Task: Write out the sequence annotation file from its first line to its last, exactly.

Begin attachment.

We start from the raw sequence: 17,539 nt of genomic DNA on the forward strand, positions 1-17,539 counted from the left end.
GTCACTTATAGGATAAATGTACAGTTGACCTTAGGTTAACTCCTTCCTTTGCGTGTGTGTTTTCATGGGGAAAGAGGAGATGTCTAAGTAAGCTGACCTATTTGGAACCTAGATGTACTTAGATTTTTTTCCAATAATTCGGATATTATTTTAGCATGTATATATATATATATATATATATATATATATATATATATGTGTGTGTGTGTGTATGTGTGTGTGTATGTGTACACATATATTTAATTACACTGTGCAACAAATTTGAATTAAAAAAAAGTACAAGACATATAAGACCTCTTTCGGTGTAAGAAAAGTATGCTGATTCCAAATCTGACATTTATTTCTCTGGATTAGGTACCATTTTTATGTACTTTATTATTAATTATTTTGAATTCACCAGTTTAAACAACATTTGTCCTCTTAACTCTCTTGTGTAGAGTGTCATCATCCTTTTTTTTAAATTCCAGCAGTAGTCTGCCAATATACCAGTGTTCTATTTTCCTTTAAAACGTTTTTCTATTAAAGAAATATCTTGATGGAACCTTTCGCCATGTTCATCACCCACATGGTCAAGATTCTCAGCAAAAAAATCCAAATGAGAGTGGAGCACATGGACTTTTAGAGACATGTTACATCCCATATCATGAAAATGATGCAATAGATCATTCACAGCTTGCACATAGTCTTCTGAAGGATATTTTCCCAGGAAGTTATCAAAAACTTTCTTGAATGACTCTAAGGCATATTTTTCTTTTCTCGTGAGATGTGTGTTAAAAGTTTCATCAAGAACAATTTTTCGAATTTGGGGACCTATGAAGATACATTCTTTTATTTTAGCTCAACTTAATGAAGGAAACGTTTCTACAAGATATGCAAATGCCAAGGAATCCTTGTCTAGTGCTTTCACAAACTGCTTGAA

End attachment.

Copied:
We start from the raw sequence: 17,539 nt of genomic DNA on the forward strand, positions 1-17,539 counted from the left end.
GTCACTTATAGGATAAATGTACAGTTGACCTTAGGTTAACTCCTTCCTTTGCGTGTGTGTTTTCATGGGGAAAGAGGAGATGTCTAAGTAAGCTGACCTATTTGGAACCTAGATGTACTTAGATTTTTTTCCAATAATTCGGATATTATTTTAGCATGTATATATATATATATATATATATATATATATATATATATGTGTGTGTGTGTGTATGTGTGTGTGTATGTGTACACATATATTTAATTACACTGTGCAACAAATTTGAATTAAAAAAAAGTACAAGACATATAAGACCTCTTTCGGTGTAAGAAAAGTATGCTGATTCCAAATCTGACATTTATTTCTCTGGATTAGGTACCATTTTTATGTACTTTATTATTAATTATTTTGAATTCACCAGTTTAAACAACATTTGTCCTCTTAACTCTCTTGTGTAGAGTGTCATCATCCTTTTTTTTAAATTCCAGCAGTAGTCTGCCAATATACCAGTGTTCTATTTTCCTTTAAAACGTTTTTCTATTAAAGAAATATCTTGATGGAACCTTTCGCCATGTTCATCACCCACATGGTCAAGATTCTCAGCAAAAAAATCCAAATGAGAGTGGAGCACATGGACTTTTAGAGACATGTTACATCCCATATCATGAAAATGATGCAATAGATCATTCACAGCTTGCACATAGTCTTCTGAAGGATATTTTCCCAGGAAGTTATCAAAAACTTTCTTGAATGACTCTAAGGCATATTTTTCTTTTCTCGTGAGATGTGTGTTAAAAGTTTCATCAAGAACAATTTTTCGAATTTGGGGACCTATGAAGATACATTCTTTTATTTTAGCTCAACTTAATGAAGGAAACGTTTCTACAAGATATGCAAATGCCAAGGAATCCTTGTCTAGTGCTTTCACAAACTGCTTGAA